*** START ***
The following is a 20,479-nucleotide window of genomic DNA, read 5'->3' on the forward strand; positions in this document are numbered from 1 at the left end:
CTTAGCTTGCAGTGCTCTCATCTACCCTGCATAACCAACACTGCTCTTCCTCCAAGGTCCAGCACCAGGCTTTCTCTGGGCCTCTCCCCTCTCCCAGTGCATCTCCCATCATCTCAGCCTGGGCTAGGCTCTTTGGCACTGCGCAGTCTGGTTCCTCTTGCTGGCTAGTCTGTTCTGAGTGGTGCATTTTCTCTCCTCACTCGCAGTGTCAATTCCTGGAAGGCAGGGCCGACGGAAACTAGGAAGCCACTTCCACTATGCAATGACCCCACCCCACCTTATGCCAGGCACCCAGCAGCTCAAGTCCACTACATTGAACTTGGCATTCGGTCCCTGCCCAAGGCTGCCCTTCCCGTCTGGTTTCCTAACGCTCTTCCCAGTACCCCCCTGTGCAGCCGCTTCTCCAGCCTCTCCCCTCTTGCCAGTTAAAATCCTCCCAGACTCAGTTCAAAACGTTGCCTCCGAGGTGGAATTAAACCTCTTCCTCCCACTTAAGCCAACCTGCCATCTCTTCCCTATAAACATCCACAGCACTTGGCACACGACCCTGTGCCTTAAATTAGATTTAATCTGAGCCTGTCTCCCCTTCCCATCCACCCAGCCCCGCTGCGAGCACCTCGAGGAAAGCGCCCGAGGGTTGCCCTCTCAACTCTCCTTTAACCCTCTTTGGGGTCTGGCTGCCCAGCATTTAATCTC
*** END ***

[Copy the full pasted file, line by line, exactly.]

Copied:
The following is a 20,479-nucleotide window of genomic DNA, read 5'->3' on the forward strand; positions in this document are numbered from 1 at the left end:
CTTAGCTTGCAGTGCTCTCATCTACCCTGCATAACCAACACTGCTCTTCCTCCAAGGTCCAGCACCAGGCTTTCTCTGGGCCTCTCCCCTCTCCCAGTGCATCTCCCATCATCTCAGCCTGGGCTAGGCTCTTTGGCACTGCGCAGTCTGGTTCCTCTTGCTGGCTAGTCTGTTCTGAGTGGTGCATTTTCTCTCCTCACTCGCAGTGTCAATTCCTGGAAGGCAGGGCCGACGGAAACTAGGAAGCCACTTCCACTATGCAATGACCCCACCCCACCTTATGCCAGGCACCCAGCAGCTCAAGTCCACTACATTGAACTTGGCATTCGGTCCCTGCCCAAGGCTGCCCTTCCCGTCTGGTTTCCTAACGCTCTTCCCAGTACCCCCCTGTGCAGCCGCTTCTCCAGCCTCTCCCCTCTTGCCAGTTAAAATCCTCCCAGACTCAGTTCAAAACGTTGCCTCCGAGGTGGAATTAAACCTCTTCCTCCCACTTAAGCCAACCTGCCATCTCTTCCCTATAAACATCCACAGCACTTGGCACACGACCCTGTGCCTTAAATTAGATTTAATCTGAGCCTGTCTCCCCTTCCCATCCACCCAGCCCCGCTGCGAGCACCTCGAGGAAAGCGCCCGAGGGTTGCCCTCTCAACTCTCCTTTAACCCTCTTTGGGGTCTGGCTGCCCAGCATTTAATCTC